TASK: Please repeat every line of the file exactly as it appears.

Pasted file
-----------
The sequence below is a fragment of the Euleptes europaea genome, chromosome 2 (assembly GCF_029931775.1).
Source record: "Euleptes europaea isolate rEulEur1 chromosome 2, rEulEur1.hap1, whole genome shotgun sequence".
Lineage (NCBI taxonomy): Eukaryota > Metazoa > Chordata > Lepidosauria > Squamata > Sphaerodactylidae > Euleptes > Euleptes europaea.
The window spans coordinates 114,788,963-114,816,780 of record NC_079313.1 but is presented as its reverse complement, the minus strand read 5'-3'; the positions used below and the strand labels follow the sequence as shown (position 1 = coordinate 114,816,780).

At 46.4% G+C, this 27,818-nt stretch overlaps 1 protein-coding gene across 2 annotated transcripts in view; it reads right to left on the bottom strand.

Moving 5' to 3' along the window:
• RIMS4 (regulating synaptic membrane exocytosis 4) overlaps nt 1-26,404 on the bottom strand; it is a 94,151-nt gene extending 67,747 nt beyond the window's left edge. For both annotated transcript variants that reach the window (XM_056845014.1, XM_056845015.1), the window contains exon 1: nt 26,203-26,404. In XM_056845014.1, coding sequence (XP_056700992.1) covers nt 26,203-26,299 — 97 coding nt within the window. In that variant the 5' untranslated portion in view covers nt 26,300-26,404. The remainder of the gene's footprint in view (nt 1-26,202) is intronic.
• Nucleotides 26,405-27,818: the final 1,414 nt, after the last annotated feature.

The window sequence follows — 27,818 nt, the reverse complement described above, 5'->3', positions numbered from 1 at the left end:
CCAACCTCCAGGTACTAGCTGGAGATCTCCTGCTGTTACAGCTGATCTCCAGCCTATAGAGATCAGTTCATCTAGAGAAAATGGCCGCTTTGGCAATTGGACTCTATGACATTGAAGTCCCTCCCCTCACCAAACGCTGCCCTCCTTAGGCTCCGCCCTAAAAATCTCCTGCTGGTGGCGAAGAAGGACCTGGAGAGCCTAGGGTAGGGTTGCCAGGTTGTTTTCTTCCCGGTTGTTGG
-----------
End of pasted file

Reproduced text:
The sequence below is a fragment of the Euleptes europaea genome, chromosome 2 (assembly GCF_029931775.1).
Source record: "Euleptes europaea isolate rEulEur1 chromosome 2, rEulEur1.hap1, whole genome shotgun sequence".
Lineage (NCBI taxonomy): Eukaryota > Metazoa > Chordata > Lepidosauria > Squamata > Sphaerodactylidae > Euleptes > Euleptes europaea.
The window spans coordinates 114,788,963-114,816,780 of record NC_079313.1 but is presented as its reverse complement, the minus strand read 5'-3'; the positions used below and the strand labels follow the sequence as shown (position 1 = coordinate 114,816,780).

At 46.4% G+C, this 27,818-nt stretch overlaps 1 protein-coding gene across 2 annotated transcripts in view; it reads right to left on the bottom strand.

Moving 5' to 3' along the window:
• RIMS4 (regulating synaptic membrane exocytosis 4) overlaps nt 1-26,404 on the bottom strand; it is a 94,151-nt gene extending 67,747 nt beyond the window's left edge. For both annotated transcript variants that reach the window (XM_056845014.1, XM_056845015.1), the window contains exon 1: nt 26,203-26,404. In XM_056845014.1, coding sequence (XP_056700992.1) covers nt 26,203-26,299 — 97 coding nt within the window. In that variant the 5' untranslated portion in view covers nt 26,300-26,404. The remainder of the gene's footprint in view (nt 1-26,202) is intronic.
• Nucleotides 26,405-27,818: the final 1,414 nt, after the last annotated feature.

The window sequence follows — 27,818 nt, the reverse complement described above, 5'->3', positions numbered from 1 at the left end:
CCAACCTCCAGGTACTAGCTGGAGATCTCCTGCTGTTACAGCTGATCTCCAGCCTATAGAGATCAGTTCATCTAGAGAAAATGGCCGCTTTGGCAATTGGACTCTATGACATTGAAGTCCCTCCCCTCACCAAACGCTGCCCTCCTTAGGCTCCGCCCTAAAAATCTCCTGCTGGTGGCGAAGAAGGACCTGGAGAGCCTAGGGTAGGGTTGCCAGGTTGTTTTCTTCCCGGTTGTTGG